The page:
Legality of Voluntary Payment during Investigation

Contributed by: Singh & Associates




Goods & Services Tax was introduced with a primary object to simplify the incidence of indirect taxes in the country. However, this crucial aspect is far from being met and the law itself is getting complicated day-by-day due to various amendments and procedural changes.

In recent months, we have heard and read about various companies undergoing investigations by the Directorate General of Goods and Services Tax Intelligence. While there is no doubt that there have been many tax evaders who have been rightly put to task, in line with aim of minimising the leakage of tax or tax evasion by the Government. Amid this various writ petitions filed wherein the judiciary has come down heavily on the GST authorities for highhanded enforcement of the relevant law during search and investigation stage.

It is well known that during investigation by Revenue Authorities, assesses are persuaded to give an undertaking that tax has not been paid correctly or agree for payment of Tax just to buy peace with the Authorities and avoid any coercive action. However, adjudication by the Revenue Authorities post investigation takes its own course, thus in such a scenario the assesse is left with a prolonged litigation in order to get refund of the amount deposited during investigation paid under protest. Even as the Government is showcasing surge in GST collections as proof of effective anti-evasion steps, the domineering enforcement has been questioned by the judiciary equally.

Recently, the Hon’ble High Court of Madras in the case of Shri Nandhi Dhall Mills India P Ltd. vs. Senior Intelligence Officer, DGGST, WP No. 5192 /2020, has held that merely because an assesse had signed a statement admitting tax liability under stress of investigation and also made payments during investigation, cannot lead to self-ascertainment under Section 74 of the Central Goods & Services Tax Act, 2017 (the CGST Act). In this case, the Hon’ble High Court ordered for refund of tax deposited during the investigation.


The Judgement

The Hon’ble High Court held that Section 74(5) to 74(7) of the CGST Act provides for ascertainment of tax liability either by the assessee or the Revenue Authorities with regard to a voluntary payment. Further it has been held that the Revenue Authorities are required to check the accuracy of ascertainment carried out by the assessee and if the same is acceptable to the Department, it shall not issue a Show Cause Notice. However, if the ascertainment made by the assessee is not accepted, a Show Cause Notice shall be issued for that portion which is payable.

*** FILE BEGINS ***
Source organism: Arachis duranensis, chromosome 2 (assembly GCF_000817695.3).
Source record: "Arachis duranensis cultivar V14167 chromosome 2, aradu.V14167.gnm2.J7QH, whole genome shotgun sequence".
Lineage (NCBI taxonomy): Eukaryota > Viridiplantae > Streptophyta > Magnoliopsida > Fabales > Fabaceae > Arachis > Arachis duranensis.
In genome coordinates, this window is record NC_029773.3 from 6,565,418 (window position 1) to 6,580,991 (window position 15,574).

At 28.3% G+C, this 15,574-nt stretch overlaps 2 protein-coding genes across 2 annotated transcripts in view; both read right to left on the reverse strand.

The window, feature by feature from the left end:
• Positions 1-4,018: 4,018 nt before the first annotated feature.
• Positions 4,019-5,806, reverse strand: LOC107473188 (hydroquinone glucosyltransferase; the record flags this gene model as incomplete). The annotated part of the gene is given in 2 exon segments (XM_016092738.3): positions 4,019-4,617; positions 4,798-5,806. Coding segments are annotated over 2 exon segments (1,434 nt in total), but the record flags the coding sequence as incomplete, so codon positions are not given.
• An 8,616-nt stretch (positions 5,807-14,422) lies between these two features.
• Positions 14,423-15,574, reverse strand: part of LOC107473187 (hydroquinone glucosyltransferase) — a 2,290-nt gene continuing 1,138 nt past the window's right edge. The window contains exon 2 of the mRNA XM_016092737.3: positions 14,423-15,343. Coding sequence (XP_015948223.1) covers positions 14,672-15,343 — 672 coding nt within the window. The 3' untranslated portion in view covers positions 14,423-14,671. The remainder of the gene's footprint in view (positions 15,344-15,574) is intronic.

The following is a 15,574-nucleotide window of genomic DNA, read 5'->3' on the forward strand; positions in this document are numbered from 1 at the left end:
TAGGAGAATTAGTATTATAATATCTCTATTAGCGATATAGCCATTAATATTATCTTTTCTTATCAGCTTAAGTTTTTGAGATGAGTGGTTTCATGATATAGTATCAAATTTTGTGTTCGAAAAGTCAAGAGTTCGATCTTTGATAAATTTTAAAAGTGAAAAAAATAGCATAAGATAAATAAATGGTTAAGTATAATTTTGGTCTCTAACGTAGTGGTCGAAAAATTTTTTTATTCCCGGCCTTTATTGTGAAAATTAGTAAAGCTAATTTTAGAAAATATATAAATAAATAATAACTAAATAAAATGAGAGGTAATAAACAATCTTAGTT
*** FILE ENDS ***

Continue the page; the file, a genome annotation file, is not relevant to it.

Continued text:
The Hon’ble High Court also observed that payment in instalments which was retracted by the assessee, cannot be construed as self-ascertainment. Further, it has been held that merely because the assessee being under stress of investigation signed a statement admitting tax liability cannot lead to self-ascertainment under Section 74(5) of the CGST Act.

Analysis

The ratio of the above judgement is that under any proceeding initiated, no payment of tax can be made till there is ascertainment by the assessee or the Revenue Authorities. In case, the Assessee makes a payment of tax on its own ascertainment, Revenue Authorities are to verify the same.

Section 74 of the CGST Act contains provisions with regard to issuance of a show cause notice in case of non-payment due to fraud, wilful misstatement or suppression of facts. It states that the no show cause notice shall be issued when the assessee has made payment of tax during initial stages of a proceedings. However, this payment of tax should be acceptable to the Revenue Authorities, in case there is any shortfall, proceedings can continue against the assessee.


The above decision reinforces the position in Law that coercive measures including arrest would only arise when the liability on part of the assessee has been concluded. It also highlights that the right of an assessee for opportunity to resist the demand in terms adjudication, passing of reasoned order and remedies such as appeal, should not be denied.


Hopefully, with such decisions, Revenue Authorities would be more cautious and not employ high-handedness which have been rampant during the GST regime and the rights of assessee to protest the demand for deposit during the investigation can enforced. Thus, the GST investigation wing needs to strike a balance between guarding and enhancing the government revenue and stop leakage of revenue due to tax evasions, and allowing businesses to function.


Contributed by Singh & Associates


The above article is authored by Ms Smita Singh(Partner) and Mr. Harsh Shukla(Principal Associate)